Graphically, in single player and online multiplayer the game is on par with PCs of the time, although some corners are cut in split screen. Most arenas are id staples such as gothic cathedrals and dark, throbbing space stations, replete with software house’s trademark grisly edifices of flesh and metal. Weapons and character models hold up even now, as do the effects and textures. The frame rate does chug on occasion, but not frequently enough for it to be a major problem. Interestingly, the Dreamcast port includes a hard rock soundtrack missing from the PC release. More curiously still, it’s actually quite good.

The Place of Many Deaths

Rockets are Quake III’s bread and butter

With SEGA’s Dreamcast era multiplayer infrastructure long gone, you’d be forgiven for thinking that enjoying Quake III online via the console is now an impossibility. But, surprisingly, the game is actually still playable with other dedicated fans via private servers, although you’ll need either a Dreamcast Broadband Adapter or ISP that still supports dial-up to join in the fun. Moreover, expect to scour the Internet for specific server IP addresses, since the master list is no longer functional.

If you can’t be bothered with the above hassle but still want to try playing the game with others via the magic of the information superhighway, there’s a mod for the equally wizened PC version of Quake III which adds Dreamcast exclusive maps and the aforementioned pleasantly surprising soundtrack. Forgiving gamers might find this an acceptable compromise, but it’s far removed indeed from the authentic Dreamcast experience. Plus, you’ll only be able to play with others using the same mod, of which there likely are precious few.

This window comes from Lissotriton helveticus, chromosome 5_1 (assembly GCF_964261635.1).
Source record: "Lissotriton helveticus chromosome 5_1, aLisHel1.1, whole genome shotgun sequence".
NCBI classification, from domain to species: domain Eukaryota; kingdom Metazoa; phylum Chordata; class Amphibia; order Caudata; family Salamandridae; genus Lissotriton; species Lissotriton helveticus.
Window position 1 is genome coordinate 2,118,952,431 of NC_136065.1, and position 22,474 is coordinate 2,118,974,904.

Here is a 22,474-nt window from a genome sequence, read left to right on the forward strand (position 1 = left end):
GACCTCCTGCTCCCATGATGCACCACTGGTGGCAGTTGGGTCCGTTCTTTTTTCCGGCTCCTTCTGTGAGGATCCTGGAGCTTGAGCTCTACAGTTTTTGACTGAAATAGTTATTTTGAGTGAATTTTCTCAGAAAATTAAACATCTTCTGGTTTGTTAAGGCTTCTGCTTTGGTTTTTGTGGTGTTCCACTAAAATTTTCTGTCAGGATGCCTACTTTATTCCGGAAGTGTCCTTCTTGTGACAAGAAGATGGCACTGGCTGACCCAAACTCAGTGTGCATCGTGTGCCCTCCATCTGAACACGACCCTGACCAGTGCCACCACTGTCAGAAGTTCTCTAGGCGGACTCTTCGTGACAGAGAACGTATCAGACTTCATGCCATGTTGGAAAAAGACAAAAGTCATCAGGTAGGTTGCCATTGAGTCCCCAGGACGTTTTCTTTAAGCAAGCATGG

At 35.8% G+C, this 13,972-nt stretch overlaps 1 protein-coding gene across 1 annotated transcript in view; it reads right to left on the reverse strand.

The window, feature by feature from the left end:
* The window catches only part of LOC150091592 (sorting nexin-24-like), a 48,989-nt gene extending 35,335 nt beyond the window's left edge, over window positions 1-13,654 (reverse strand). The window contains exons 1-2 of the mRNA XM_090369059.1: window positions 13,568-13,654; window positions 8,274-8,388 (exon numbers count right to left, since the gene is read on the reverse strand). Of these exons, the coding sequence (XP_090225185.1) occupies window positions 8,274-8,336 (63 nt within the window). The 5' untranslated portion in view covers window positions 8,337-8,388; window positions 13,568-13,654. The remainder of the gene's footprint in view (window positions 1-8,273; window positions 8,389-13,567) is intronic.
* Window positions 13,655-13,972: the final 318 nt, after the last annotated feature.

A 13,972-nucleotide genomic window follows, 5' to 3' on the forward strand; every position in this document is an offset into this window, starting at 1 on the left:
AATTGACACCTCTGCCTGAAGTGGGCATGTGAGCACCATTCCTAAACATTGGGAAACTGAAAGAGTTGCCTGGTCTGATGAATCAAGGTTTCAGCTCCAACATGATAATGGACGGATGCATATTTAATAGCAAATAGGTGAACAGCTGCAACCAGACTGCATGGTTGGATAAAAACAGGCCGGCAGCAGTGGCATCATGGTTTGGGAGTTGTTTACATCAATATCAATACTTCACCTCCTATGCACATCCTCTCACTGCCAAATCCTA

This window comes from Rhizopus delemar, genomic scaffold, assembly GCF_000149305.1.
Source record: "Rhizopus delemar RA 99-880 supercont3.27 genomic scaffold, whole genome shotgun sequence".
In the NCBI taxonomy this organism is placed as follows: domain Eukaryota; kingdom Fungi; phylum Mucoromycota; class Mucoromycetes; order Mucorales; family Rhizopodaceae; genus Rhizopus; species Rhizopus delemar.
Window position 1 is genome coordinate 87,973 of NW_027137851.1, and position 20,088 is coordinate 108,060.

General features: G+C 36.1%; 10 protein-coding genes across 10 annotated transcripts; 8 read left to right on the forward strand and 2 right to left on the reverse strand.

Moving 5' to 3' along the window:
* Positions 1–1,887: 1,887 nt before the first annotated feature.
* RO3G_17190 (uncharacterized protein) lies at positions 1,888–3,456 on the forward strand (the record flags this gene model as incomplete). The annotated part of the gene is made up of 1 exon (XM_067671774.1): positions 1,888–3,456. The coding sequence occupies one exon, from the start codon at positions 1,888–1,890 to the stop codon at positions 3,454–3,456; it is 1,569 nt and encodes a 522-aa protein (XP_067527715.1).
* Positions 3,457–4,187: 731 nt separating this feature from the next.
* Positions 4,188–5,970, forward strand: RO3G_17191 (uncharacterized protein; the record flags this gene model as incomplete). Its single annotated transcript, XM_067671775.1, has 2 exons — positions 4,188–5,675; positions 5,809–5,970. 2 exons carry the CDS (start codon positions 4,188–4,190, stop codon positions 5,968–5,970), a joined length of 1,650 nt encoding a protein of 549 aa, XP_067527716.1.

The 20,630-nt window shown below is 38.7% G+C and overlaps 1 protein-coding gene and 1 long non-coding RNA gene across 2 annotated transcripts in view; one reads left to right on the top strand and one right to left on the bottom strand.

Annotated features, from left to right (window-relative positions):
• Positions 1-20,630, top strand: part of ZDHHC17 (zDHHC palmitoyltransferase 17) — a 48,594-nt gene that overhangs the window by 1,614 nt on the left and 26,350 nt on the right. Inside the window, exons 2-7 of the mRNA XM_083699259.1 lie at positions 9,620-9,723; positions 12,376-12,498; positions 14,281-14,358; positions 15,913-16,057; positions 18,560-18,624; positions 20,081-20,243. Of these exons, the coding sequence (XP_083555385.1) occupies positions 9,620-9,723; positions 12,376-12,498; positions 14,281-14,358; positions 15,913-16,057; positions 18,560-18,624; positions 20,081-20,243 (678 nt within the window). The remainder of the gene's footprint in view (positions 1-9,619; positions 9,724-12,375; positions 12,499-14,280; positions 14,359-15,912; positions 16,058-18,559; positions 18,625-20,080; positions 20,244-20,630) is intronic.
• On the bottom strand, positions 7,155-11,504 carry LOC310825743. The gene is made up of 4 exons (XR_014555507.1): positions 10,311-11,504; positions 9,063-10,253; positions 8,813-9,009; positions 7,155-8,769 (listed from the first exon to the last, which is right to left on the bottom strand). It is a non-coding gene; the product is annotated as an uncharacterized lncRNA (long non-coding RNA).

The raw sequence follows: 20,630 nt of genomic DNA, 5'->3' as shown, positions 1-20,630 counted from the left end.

The Dreamcast version of Quake III still stands today as a wonderful example of console porting done right, at a time when it frequently wasn’t. However, the additional hurdles that come with trying to get the game working online 15 years after release make playing it as intended all the more difficult. If you have the time, means or inclination to find others online to play with, it can still be a whole lot of fun. But if not, be warned: those bot matches won’t scratch your itch for long.


+ Great graphics
+ Well balanced, satisfying gameplay
+ Satisfying Weapons


– No real single player
– Occasional frame rate hiccups
– A hassle to get working online nowadays



Dan Smith

Dan is a videogames writer based in grim, rain-lashed Northern England. A true child of the '90s, his formative gaming experiences centered on the famous exploits of certain blue hedgehog, and what started all those years ago in the Green Hill Zone has since turned into a lifelong obsession. Check out his blog, Pixels for Polygons , here.